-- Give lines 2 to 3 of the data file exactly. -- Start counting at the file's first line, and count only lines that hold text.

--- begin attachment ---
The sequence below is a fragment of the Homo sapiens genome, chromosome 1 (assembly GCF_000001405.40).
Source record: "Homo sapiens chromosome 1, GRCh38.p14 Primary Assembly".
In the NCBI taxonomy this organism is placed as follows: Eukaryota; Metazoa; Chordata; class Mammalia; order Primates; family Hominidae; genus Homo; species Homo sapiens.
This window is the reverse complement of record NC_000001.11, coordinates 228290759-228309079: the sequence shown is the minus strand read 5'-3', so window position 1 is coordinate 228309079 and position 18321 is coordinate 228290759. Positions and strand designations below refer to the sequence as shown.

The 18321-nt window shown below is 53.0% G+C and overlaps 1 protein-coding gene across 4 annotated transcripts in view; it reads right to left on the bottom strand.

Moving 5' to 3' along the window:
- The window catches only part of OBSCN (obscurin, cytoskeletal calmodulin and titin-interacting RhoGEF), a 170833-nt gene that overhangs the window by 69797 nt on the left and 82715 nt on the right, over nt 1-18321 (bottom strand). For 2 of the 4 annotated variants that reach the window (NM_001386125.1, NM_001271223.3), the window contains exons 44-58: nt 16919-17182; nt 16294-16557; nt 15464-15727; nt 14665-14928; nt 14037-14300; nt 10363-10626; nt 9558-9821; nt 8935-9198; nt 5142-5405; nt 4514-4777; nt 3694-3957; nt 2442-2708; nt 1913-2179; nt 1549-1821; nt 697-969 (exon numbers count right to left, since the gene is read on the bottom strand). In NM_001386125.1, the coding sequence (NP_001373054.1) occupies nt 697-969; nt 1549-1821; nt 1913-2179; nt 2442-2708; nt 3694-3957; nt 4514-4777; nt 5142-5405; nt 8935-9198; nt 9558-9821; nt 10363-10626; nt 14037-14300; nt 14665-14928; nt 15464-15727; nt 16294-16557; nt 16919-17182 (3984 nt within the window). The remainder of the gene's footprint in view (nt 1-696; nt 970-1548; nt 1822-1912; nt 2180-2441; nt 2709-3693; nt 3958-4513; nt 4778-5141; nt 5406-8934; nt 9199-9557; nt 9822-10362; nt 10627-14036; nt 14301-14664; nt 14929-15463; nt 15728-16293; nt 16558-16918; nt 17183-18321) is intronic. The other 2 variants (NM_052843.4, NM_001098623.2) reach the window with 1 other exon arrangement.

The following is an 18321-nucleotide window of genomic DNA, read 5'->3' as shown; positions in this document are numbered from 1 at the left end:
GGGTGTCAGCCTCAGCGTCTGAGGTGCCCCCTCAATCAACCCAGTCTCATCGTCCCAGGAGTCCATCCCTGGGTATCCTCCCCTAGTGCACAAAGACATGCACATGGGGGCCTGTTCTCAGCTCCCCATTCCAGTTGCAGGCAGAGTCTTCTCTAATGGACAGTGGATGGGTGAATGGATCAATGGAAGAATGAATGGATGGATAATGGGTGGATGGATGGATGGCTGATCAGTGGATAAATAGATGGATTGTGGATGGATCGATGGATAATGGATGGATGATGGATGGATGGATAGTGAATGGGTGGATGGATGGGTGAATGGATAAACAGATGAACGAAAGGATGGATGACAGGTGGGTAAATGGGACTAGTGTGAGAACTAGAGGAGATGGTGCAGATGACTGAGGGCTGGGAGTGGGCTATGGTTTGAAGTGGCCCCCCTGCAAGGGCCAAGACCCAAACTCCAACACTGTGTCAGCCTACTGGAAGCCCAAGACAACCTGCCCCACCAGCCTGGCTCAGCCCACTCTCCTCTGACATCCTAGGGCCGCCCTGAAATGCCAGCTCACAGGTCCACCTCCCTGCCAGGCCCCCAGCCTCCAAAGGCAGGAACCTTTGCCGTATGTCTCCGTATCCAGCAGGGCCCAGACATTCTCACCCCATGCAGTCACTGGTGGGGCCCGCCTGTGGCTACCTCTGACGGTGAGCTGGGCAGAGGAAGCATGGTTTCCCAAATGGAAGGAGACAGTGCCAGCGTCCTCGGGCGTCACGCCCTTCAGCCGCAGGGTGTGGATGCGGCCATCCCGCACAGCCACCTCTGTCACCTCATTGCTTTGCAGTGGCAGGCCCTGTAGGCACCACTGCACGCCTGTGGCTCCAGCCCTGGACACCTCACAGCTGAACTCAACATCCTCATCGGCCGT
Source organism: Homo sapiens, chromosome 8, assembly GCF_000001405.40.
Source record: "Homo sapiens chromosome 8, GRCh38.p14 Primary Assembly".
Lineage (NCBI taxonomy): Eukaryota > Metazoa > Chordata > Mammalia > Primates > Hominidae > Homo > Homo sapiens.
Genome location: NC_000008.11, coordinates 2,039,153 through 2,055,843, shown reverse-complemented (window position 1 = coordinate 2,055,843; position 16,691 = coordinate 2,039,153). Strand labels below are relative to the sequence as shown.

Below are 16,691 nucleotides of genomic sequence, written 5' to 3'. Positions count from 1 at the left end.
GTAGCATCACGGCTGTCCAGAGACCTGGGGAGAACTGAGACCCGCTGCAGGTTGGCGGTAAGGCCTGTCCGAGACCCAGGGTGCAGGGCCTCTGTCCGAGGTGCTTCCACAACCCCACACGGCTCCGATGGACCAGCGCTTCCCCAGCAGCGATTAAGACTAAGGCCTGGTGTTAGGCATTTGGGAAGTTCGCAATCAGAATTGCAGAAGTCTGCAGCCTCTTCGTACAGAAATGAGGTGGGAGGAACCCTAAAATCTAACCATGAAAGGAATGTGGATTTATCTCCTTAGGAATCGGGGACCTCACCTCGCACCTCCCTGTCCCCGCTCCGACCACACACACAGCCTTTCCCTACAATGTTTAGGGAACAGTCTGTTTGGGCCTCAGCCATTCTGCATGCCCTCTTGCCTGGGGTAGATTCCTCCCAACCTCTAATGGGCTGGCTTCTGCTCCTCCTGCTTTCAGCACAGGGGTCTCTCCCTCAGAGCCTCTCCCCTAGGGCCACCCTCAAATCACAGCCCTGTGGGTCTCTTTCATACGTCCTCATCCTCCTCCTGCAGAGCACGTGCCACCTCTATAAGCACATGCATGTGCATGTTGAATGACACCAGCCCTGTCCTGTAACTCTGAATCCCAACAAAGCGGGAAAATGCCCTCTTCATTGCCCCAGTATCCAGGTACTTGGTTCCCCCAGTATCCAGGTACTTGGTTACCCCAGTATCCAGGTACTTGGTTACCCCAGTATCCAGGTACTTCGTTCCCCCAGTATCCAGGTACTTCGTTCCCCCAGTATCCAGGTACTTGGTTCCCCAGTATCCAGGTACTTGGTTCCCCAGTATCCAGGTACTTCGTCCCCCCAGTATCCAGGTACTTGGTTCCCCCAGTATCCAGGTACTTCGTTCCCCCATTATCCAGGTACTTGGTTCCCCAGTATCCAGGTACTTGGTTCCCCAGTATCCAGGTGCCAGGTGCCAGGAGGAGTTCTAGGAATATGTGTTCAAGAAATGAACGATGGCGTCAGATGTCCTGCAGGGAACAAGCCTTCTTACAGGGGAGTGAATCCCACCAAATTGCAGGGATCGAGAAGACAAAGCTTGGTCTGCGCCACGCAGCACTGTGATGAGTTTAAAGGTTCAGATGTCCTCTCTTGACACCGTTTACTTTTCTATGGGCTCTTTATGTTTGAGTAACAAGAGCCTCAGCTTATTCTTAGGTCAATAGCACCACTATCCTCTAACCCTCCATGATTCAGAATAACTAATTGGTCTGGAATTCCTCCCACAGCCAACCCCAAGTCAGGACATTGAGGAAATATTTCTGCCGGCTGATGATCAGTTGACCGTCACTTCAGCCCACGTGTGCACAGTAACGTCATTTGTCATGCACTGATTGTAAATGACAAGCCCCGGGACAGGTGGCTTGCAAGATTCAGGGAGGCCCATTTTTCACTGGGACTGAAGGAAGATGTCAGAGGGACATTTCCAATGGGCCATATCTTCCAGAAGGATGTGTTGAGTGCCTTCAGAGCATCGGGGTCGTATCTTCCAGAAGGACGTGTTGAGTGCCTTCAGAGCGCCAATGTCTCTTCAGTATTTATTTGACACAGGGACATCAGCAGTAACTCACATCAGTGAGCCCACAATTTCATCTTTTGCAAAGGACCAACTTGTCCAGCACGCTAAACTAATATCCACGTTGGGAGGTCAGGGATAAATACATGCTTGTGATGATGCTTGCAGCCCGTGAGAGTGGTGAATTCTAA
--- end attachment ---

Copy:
Source record: "Homo sapiens chromosome 1, GRCh38.p14 Primary Assembly".
In the NCBI taxonomy this organism is placed as follows: Eukaryota; Metazoa; Chordata; class Mammalia; order Primates; family Hominidae; genus Homo; species Homo sapiens.